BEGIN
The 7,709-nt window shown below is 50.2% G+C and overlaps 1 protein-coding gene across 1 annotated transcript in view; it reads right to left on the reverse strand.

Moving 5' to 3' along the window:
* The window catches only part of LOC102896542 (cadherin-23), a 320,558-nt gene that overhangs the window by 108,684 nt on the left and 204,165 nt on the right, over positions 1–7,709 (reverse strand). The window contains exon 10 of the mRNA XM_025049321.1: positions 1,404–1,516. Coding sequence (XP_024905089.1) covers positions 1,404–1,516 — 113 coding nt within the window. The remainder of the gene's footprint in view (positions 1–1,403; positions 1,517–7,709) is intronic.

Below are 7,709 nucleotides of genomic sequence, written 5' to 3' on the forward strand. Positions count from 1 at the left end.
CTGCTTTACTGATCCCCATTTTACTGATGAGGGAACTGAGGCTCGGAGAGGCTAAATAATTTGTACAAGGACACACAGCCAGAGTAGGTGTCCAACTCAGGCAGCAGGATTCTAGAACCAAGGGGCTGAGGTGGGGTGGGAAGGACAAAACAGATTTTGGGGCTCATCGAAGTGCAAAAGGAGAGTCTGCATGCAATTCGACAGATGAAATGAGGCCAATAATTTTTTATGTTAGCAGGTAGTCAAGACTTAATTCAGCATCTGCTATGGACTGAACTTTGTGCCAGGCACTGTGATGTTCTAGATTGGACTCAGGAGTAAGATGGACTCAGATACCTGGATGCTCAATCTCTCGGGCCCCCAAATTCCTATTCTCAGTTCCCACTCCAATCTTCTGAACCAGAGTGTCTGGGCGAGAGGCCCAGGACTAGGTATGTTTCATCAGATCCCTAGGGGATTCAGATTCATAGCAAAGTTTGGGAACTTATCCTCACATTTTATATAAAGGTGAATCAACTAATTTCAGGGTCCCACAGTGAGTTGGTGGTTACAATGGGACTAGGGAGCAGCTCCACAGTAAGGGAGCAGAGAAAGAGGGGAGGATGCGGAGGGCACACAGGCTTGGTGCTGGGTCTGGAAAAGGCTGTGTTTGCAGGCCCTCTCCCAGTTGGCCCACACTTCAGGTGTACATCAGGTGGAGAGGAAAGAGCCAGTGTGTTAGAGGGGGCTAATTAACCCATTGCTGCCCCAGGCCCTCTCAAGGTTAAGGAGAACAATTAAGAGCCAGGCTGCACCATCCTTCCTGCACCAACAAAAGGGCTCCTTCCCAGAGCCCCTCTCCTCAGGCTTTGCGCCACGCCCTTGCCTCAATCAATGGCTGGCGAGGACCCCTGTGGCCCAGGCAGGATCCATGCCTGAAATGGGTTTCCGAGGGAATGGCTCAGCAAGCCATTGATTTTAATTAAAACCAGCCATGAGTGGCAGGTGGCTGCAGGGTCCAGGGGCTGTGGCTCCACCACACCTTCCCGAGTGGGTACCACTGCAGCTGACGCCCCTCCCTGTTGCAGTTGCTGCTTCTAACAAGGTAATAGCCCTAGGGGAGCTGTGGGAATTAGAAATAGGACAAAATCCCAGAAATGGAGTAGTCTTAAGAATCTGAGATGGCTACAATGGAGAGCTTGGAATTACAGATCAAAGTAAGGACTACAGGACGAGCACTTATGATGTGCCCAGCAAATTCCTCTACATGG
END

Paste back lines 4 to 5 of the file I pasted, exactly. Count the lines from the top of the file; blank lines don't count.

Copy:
Below are 7,709 nucleotides of genomic sequence, written 5' to 3' on the forward strand. Positions count from 1 at the left end.
CTGCTTTACTGATCCCCATTTTACTGATGAGGGAACTGAGGCTCGGAGAGGCTAAATAATTTGTACAAGGACACACAGCCAGAGTAGGTGTCCAACTCAGGCAGCAGGATTCTAGAACCAAGGGGCTGAGGTGGGGTGGGAAGGACAAAACAGATTTTGGGGCTCATCGAAGTGCAAAAGGAGAGTCTGCATGCAATTCGACAGATGAAATGAGGCCAATAATTTTTTATGTTAGCAGGTAGTCAAGACTTAATTCAGCATCTGCTATGGACTGAACTTTGTGCCAGGCACTGTGATGTTCTAGATTGGACTCAGGAGTAAGATGGACTCAGATACCTGGATGCTCAATCTCTCGGGCCCCCAAATTCCTATTCTCAGTTCCCACTCCAATCTTCTGAACCAGAGTGTCTGGGCGAGAGGCCCAGGACTAGGTATGTTTCATCAGATCCCTAGGGGATTCAGATTCATAGCAAAGTTTGGGAACTTATCCTCACATTTTATATAAAGGTGAATCAACTAATTTCAGGGTCCCACAGTGAGTTGGTGGTTACAATGGGACTAGGGAGCAGCTCCACAGTAAGGGAGCAGAGAAAGAGGGGAGGATGCGGAGGGCACACAGGCTTGGTGCTGGGTCTGGAAAAGGCTGTGTTTGCAGGCCCTCTCCCAGTTGGCCCACACTTCAGGTGTACATCAGGTGGAGAGGAAAGAGCCAGTGTGTTAGAGGGGGCTAATTAACCCATTGCTGCCCCAGGCCCTCTCAAGGTTAAGGAGAACAATTAAGAGCCAGGCTGCACCATCCTTCCTGCACCAACAAAAGGGCTCCTTCCCAGAGCCCCTCTCCTCAGGCTTTGCGCCACGCCCTTGCCTCAATCAATGGCTGGCGAGGACCCCTGTGGCCCAGGCAGGATCCATGCCTGAAATGGGTTTCCGAGGGAATGGCTCAGCAAGCCATTGATTTTAATTAAAACCAGCCATGAGTGGCAGGTGGCTGCAGGGTCCAGGGGCTGTGGCTCCACCACACCTTCCCGAGTGGGTACCACTGCAGCTGACGCCCCTCCCTGTTGCAGTTGCTGCTTCTAACAAGGTAATAGCCCTAGGGGAGCTGTGGGAATTAGAAATAGGACAAAATCCCAGAAATGGAGTAGTCTTAAGAATCTGAGATGGCTACAATGGAGAGCTTGGAATTACAGATCAAAGTAAGGACTACAGGACGAGCACTTATGATGTGCCCAGCAAATTCCTCTACATGG